Pro Tip: Record a selfie plus a screen share to get the best of both formats.
In this screen recording video, Vidyard Technical Account Manager Chris Broughton explains how to change a splash screen. The bubble with his face in the corner makes even a straightforward video like this more personal.
Marketing Personalized Video
Marketing personalized videos are made by the marketing team, but sales reps can insert personalized elements like a name or job title based on the recipient. They’re great for when you want a mass campaign but also a personal feel.
This video was created by Vidyard’s marketing team for sales reps (and everyone else in the company) to send out whenever they receive a prospecting message from a rep at another company. The video uses real-time personalization, so the sender can customize it to the recipient while composing a reply. The example below has been personalized for “John Simpson.”
Playlists let sales reps tack a personal recording onto a pre-recorded video. That way, they get all the benefits of a thorough explanation and high-production value without recreating it each time.
This playlist includes different versions of Vidyard’s 3-minute demo video for different use cases: Marketing, sales, and internal communications. Viewers can watch all of them or skip ahead to the individual video that interests them most.
Video Selling Best Practices
You don’t need a video production degree to make videos that sell. But, it does help to listen to people who do have one, because small adjustments make big differences in how appealing and easy your videos are to watch. Consider your:
- Lighting: Position yourself facing a window with daylight, if possible.
- Sound: Use the microphone on your headphones and record in quiet spaces.
- Location: Aim to use a backdrop that agrees with your client. If you’re selling to large enterprises, large airy offices or cityscapes. If you’re selling to startups, brick walls or open office floors.
Above all, be interesting. That starts with your message. No amount of video dressing can mask an irrelevant message that’s not worth responding to. Tailor your:
- Thumbnail: Does your video thumbnail make people want to click? Try using motion, with a GIF.
- Message: Why them? Why you? Why now? What’s the benefit? Start by explaining why they, in particular, should care, then explain part of how it works. But don’t give away everything. The point is for them to be interested enough to respond.
Why Sales Teams Need a Video for Sales Strategy
Video works best when the entire sales team is using it. This feeds a virtuous cycle of experimentation, feedback, and sharing.
Someone discovers that sending late-night videos to chief legal officers gets great responses? Everyone should try it. Someone finds out that ending with a cliffhanger earns added interest? Make it a best practice.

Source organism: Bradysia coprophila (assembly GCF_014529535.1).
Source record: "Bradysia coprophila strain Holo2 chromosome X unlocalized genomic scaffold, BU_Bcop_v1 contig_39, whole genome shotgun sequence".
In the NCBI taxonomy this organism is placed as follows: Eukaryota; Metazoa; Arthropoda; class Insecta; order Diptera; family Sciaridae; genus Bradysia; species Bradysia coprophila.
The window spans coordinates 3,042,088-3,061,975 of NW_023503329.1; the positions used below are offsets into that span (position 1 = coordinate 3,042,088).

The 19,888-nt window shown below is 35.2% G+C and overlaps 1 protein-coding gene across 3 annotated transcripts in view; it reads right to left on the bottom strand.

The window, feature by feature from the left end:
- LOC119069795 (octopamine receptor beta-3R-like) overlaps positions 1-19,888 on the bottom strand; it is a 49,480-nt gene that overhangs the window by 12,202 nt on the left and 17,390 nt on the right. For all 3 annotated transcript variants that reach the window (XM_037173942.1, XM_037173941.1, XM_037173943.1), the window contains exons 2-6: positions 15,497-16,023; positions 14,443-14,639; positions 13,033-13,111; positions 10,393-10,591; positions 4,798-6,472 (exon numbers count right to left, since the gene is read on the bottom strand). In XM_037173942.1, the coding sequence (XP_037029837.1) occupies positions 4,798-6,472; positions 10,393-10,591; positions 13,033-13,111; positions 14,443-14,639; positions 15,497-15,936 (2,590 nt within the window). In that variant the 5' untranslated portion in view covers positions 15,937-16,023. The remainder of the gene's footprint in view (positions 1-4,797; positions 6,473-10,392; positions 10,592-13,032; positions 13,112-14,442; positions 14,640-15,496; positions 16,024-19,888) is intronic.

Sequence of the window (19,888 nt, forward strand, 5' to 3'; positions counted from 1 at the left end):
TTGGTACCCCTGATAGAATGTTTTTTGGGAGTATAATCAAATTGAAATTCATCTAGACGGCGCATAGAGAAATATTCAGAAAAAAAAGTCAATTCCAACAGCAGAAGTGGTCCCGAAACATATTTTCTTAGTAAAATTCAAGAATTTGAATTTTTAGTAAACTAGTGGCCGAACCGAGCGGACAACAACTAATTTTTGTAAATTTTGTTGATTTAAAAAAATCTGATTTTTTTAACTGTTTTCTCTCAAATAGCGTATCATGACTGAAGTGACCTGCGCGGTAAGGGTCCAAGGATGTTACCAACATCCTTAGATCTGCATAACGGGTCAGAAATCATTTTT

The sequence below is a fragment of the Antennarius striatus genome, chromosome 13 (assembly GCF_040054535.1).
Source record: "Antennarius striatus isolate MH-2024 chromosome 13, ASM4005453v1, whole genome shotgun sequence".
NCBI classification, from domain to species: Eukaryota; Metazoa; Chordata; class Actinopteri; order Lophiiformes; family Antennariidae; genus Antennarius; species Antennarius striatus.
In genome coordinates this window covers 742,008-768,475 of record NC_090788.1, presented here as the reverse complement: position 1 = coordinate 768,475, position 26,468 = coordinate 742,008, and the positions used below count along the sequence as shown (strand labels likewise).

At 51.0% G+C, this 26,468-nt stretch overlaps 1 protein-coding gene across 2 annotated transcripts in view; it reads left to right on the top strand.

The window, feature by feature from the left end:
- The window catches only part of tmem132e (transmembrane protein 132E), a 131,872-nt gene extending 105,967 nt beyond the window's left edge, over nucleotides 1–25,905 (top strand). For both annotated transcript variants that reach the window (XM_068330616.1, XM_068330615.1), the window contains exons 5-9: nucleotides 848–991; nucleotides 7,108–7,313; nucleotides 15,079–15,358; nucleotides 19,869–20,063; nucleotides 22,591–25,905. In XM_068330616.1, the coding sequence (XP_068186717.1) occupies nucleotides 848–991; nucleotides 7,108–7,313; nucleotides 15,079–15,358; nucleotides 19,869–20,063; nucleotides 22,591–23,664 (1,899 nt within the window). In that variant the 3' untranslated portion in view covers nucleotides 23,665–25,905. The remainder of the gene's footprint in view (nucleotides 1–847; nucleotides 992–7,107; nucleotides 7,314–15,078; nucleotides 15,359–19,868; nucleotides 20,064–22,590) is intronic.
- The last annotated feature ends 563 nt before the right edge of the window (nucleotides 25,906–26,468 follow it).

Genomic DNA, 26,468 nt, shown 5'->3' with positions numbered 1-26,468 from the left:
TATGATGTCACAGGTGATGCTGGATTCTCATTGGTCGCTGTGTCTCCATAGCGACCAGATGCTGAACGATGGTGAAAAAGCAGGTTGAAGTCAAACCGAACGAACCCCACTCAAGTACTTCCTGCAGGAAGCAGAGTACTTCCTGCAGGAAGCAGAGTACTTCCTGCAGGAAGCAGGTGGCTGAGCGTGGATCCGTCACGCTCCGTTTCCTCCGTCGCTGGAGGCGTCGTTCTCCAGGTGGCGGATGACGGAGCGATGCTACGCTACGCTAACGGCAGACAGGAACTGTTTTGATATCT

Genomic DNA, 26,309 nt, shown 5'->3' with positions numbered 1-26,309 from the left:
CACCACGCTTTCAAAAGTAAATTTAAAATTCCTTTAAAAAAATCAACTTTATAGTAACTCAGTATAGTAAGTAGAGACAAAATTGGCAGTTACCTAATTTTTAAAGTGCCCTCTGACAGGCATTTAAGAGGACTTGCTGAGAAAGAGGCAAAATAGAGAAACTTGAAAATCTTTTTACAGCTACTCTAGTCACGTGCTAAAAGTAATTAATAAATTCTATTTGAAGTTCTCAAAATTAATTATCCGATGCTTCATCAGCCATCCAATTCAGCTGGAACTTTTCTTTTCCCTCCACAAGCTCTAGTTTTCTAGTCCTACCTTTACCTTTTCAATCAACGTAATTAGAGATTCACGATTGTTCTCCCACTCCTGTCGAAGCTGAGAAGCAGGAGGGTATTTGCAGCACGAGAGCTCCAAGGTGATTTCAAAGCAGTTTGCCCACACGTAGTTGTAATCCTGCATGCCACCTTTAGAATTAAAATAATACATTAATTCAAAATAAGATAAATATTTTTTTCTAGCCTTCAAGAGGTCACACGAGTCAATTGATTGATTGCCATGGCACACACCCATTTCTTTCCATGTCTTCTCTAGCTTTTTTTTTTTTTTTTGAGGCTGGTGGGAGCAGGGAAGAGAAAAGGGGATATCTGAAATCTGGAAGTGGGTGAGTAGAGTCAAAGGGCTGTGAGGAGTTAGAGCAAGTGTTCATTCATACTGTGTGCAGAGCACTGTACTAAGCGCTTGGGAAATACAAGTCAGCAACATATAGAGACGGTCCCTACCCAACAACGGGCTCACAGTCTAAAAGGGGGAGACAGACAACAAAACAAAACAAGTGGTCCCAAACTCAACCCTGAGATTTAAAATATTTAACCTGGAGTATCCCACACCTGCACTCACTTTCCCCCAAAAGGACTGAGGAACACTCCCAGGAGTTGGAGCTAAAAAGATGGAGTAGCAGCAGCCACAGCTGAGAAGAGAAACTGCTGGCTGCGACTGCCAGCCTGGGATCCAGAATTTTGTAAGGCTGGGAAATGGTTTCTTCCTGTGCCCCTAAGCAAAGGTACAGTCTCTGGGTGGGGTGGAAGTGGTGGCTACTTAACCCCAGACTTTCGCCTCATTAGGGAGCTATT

Analytics can be a huge help. Reps may not always know whether the results they’re getting are good or bad, and a sales leader with access to everyone’s videos can discover pockets of excellence.
For instance, if one salesperson with average response rates closes an unusual number of deals using video, that’s worth knowing about. They should share their secrets with the rest of the team.
Sales managers should look at:
- Email opens
- Email responses
- Meeting book rates
- Win rates
- View time percentage
Also consider how you can reduce your team’s effort. A good video platform can pass data to your customer relationship management (CRM) system to alert reps when buyers watch, trigger workflows when viewers don’t complete a video, or score leads based on view time percentage.
Selling Your Team on Video
Not every sales team has video in its DNA. Some sales reps don’t initially understand its potential, or don’t want to break their ingrained habits to try something new. But the same way you sell a deal, you can sell them on video’s productivity gains.
There are two ways video typically spreads:
- Bottom Up: A rogue sales rep begins to exceed their quota, and part of the story is that they’re using video. The numbers say it all, and other reps are quick to copy.
- Top Down: Leadership understands video’s potential and implements a video platform. In this instance, it’s a good idea to certify salespeople on the use of video, so they’re armed with enough guidance to see initial success, to get excited, and for the process to catch on. Sales leaders can use promotions or spiffs to encourage video’s use, and even make video mastery a prerequisite for promotion.
If you find yourself pitching someone in the organization on the benefits of video, do it based on the organization’s needs.
Do salespeople need more top of funnel interest? Video in email can offer 3x higher response rates than email alone. Does the organization suffer from a complex product or sales cycle? Video helps establish and sustain relationships needed to carry out a year-long sales cycle with many stakeholders. Does the organization want to do more expansion deals? Video’s great there too.
Get Up and Running with Video for Sales
Don’t simply arm sales reps with video tools. Create a video rollout plan that ensures that the political capital you’ve spent bringing video into the organization doesn’t go to waste.
- What software do you need? You’ll need a video platform if you want reps to share videos, create playlists, personalize content, see analytics, and pass all of that data to the CRM.
- Who needs to be trained? Sales managers as well as sales reps. The gold standard is a certification program.
- Who needs to be involved to acquire and launch a new software? Probably marketing and possibly IT.
- Where do you start? Make it simple for everyone by identifying the initial use-cases. Pick ones that play to your organization or team’s strengths. Start small, look for success, then expand from there.
- How many videos per week? Set expectations for the volume of content that sales reps are expected to make and send.
- How is it going? Create channels for feedback so that winning leads to more wins. If you share closed/won notes or other deal won notifications with the team, consider encouraging reps to note when they used video so that others see it.
The Key to Getting Started is Starting
Video can help you hit your quota, if you let it. When you get responses from prospects like, “Wow, never seen that before,” and “Honestly this is the best cold email I’ve ever gotten,” video becomes habit. The benefits trickle throughout the sales team and raise everyone’s numbers.
And that’s how you build a video-first sales culture that consistently crushes quotas quarter after quarter after quarter…